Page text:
Tag Archives: Channel 4

Journalism #101: Lessons for Indian broadcasters from a Briton in America

Concomitant with the rise of the Right, India’s brain-dead TV news channels have offered the platform to the most communal, incendiary, racist viewpoints in the last four years, on a host of issues designed to pot of polarisation boiling.

In the absence of editorial discretion, or possibly because of it, all manner of wackos, from representatives of “cultural organisations” to tilak-toting babas and beard-stroking mullahs, have managed to say stuff beyond the pale of civility.

All this is passed off in name of “balancing the debate”, as if there can be “another side” to the cold-blooded killing of human beings in the name of a mutant, militant version of a great religion. Or the disenfranchisement of a vast mass of voiceless people.

Result 1: Normalisation of the abnormal, as the former TV presenter Sashi Kumar said in an excellent speech earlier this year.

Result 2: Communalisation of the discourse: the writer Paul Zacharia declared recently that the “most of the communal agendas were mostly set by the media”.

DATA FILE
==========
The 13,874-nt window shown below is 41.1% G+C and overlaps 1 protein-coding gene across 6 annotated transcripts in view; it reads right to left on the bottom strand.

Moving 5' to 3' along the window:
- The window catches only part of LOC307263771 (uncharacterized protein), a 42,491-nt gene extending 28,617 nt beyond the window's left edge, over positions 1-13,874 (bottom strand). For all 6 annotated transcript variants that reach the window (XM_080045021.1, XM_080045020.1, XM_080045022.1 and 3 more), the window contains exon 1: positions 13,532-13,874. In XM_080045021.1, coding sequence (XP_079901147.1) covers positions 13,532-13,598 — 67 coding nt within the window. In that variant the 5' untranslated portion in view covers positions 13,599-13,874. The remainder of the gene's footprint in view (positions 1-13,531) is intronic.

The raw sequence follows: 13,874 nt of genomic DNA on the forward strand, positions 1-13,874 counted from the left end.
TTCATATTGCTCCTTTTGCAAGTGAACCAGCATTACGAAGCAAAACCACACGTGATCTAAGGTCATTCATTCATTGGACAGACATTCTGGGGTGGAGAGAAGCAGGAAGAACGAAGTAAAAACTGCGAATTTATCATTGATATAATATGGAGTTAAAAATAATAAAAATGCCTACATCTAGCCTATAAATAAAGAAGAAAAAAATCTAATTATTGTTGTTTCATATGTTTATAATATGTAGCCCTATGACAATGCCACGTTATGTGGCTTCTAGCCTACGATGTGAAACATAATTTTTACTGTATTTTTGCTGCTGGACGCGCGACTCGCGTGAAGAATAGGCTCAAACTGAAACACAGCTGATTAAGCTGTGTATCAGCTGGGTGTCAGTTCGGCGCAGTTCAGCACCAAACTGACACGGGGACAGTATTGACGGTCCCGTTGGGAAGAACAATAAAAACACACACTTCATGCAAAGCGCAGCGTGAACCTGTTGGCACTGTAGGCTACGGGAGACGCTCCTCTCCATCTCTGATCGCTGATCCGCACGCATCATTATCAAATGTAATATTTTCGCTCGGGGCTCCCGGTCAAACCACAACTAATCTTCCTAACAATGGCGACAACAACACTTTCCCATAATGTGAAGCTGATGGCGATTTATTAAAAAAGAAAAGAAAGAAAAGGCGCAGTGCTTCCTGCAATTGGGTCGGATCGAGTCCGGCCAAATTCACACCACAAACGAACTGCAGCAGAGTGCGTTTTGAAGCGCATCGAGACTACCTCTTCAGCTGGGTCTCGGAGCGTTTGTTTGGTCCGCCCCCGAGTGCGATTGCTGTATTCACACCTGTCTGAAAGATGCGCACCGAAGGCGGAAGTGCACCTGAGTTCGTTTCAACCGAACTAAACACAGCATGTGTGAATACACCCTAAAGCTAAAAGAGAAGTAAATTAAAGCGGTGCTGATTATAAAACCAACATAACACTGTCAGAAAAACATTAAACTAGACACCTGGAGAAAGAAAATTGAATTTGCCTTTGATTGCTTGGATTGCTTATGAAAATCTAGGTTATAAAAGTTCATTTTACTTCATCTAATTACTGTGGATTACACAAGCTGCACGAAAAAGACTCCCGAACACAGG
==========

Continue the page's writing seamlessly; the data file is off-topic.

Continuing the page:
Result 3: Poison in the pool from which we all drink. Venom in the water supply. And a astonishing spurt of meanness and vengeance.

Much of what is happening to politics and the media in India is mirrored in the United States, but with a key difference: news organisations have stood up to the threats, intimidations, and tax terrorism and told the freaks where to eff off.

In this excellent Channel 4 video, the Guardian writer Gary Younge stands up to the ace idiot, Richard Spencer and shows that good journalism demands that we don’t just provide a platform for the bizarre, but question, question, question.

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Karan Thapar says ‘sorry’ to L.K. Advani (twice)

Karan Thapar (right) with L.K. Advani in happier times at a Hindustan Times leadership summit, in 2011

It isn’t often that journalists, especially the bold-faced names, descend from their ivory towers to admit they may have hurt a politician’s feelings. It’s even rarer to hear them say ‘sorry’ for having done so. But twice in the past week, the interviewer Karan Thapar has found the inner reserves to publicly do so, and on both occasions to the same man: L.K. Advani.